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Sabine Darrigan

Born in: 1924


Translation in progress

She was born in 1924 into a prosperous Basque family in the Landes District of France and grew up there and in Paris, where her father was a banker, later living with her father for a time in Algeria. Orphaned while she was still in her teens, she was dispatched by an uncle to learn home economics with the nuns of St. Paul in Chartres, having earlier failed to earn her baccalaureat. Upon graduating she taught in a college for girls, creating a course in which she taught her pupils to make marionettes. Her career followed a curious trajectory, taking her to Denmark where an introduction to Queen Frederika led to her teaching French to the Princess Margaret. While instructing the princess she simultaneously did a designer training course with the Copenhagen couture house, Vangh and emerged as a designer of hats. When she returned to Paris a year later, she set up her own atelier. She began designing “dinner hats” which soon attracted a following among the fashionable women of Paris. Even as she was becoming a successful designer of hats, her career as an artist was already beginning to evolve. The first public showing of her art came about almost by accident, when a friend asked her to design a Christmas window for Hermes in 1955. Two years later her masks were on exhibit at the prestigious Galerie de l’Opera alongside Jean Cocteau. "Where does it come from, this magic alchemy which transforms couturier silks and flea market treasures into exotic beings which seem to come from the realm of the supernatural? For Sabine, it comes from the materials themselves. Like Michelangelo, who believed that each piece of marble he worked contained a figure waiting to be born, Sabine came to feel that the materials of her work as a milliner—the fabrics and feathers, the ribbons and beads—had secret lives of their own, that they, too, were waiting to be transformed into works of art through the medium of her own skillful hands. Her works have been called “automatic sculptures,” hearkening back to the surrealists whose aim was to create works of art directly from the subconscious, without resorting to conscious thought. Working with no preconceived idea of what she wishes to achieve, she allows her silks and embroideries, jet necklaces and beaded purses, fringes and feathers, to choose each other, to leave their “world of silence” and, through the conduit of her artistry, to be made manifest as “faces strange and secret”, beings which seem almost alive… Objects of profound mystery which intrigue and entice with promises of supernatural wisdom, the sculptures of Sabine Darrigan stand parallel to the sacred figures of the world’s exotic places, from Africa to Afghanistan, Bukhara or Bali. Like these, they seem to have been born from the depths of the collective unconscious of humanity itself. And like them they reveal the universal human subtext which underlies all our differences and which now, more than ever, we ignore at our own peril.” Kate Jenkins, 2015.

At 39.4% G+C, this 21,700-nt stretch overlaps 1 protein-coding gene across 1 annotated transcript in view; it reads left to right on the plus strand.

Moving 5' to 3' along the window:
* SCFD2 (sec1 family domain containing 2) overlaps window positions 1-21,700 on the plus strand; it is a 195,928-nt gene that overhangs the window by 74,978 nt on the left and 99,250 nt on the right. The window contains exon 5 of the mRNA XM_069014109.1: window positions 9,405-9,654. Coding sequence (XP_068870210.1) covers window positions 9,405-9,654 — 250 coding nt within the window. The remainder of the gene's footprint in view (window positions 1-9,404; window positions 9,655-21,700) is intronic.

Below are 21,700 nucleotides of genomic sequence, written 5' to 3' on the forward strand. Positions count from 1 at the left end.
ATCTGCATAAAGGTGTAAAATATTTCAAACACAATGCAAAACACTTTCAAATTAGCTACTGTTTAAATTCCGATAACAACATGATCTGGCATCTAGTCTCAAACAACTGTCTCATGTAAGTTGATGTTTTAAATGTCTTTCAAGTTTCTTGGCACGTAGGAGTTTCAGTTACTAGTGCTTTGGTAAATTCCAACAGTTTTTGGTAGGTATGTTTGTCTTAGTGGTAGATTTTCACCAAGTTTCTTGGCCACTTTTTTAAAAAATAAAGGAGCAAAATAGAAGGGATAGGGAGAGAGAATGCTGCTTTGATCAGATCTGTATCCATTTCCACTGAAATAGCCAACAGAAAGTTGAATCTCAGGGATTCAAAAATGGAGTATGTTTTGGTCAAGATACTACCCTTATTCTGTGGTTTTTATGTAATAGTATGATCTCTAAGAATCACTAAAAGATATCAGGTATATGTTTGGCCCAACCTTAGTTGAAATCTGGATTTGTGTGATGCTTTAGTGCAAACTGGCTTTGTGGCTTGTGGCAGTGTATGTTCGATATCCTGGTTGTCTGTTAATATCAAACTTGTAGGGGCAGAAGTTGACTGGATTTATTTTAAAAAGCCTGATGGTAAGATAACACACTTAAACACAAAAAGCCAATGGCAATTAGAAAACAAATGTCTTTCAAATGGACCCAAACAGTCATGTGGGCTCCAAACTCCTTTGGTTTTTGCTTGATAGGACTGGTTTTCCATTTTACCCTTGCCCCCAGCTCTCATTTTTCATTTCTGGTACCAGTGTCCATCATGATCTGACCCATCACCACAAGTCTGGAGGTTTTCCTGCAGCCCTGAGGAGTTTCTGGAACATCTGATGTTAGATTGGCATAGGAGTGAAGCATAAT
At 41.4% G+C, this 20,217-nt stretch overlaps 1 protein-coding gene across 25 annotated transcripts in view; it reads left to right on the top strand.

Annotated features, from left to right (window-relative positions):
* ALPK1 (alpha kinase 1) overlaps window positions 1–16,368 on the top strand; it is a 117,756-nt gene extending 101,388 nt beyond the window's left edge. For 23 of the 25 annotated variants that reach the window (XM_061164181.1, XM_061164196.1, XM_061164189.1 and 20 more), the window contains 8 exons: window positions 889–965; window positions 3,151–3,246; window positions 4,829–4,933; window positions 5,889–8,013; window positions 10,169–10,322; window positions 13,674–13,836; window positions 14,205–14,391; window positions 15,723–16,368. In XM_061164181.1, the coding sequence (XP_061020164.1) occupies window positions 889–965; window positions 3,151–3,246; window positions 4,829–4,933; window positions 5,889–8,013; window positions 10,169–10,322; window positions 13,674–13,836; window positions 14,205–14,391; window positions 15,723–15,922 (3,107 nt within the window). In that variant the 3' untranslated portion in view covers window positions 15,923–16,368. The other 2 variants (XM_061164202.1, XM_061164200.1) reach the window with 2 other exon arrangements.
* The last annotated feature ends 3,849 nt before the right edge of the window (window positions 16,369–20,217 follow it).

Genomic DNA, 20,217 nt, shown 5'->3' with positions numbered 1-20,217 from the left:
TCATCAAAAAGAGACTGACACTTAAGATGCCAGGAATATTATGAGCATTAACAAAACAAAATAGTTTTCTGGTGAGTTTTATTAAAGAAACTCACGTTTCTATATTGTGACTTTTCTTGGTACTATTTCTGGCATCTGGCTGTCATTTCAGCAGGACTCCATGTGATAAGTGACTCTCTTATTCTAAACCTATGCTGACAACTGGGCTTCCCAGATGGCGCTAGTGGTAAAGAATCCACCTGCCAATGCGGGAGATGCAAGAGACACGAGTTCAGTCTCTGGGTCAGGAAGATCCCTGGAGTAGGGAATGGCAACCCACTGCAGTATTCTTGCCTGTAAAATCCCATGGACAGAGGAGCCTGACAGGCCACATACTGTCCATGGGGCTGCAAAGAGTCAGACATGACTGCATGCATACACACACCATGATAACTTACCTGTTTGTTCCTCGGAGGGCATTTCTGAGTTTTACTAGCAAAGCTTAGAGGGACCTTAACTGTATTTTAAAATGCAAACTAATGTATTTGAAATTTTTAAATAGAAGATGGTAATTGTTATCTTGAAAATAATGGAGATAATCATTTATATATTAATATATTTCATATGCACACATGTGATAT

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  • Sculpture

  • Sculpture Textile

  • French Artist

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Sabine Darrigan, La chinoise, Sculpture

Sabine Darrigan

La chinoise, 1990
22 x 9.4 x 9.8 inch


Sabine Darrigan, Le tabernacle, Sculpture

Sabine Darrigan

Le tabernacle, 1995
32.3 x 16.5 x 11 inch


Few works remaining by Sabine Darrigan

These are the last remaining works by Sabine Darrigan.
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Outsider Art - Ody Saban, Geneviève Seillé, Sabine Darrigan

Galerie Claire Corcia

Outsider Art - Ody Saban, Geneviève Seillé, Sabine Darrigan
From June, 1 To July, 12 2017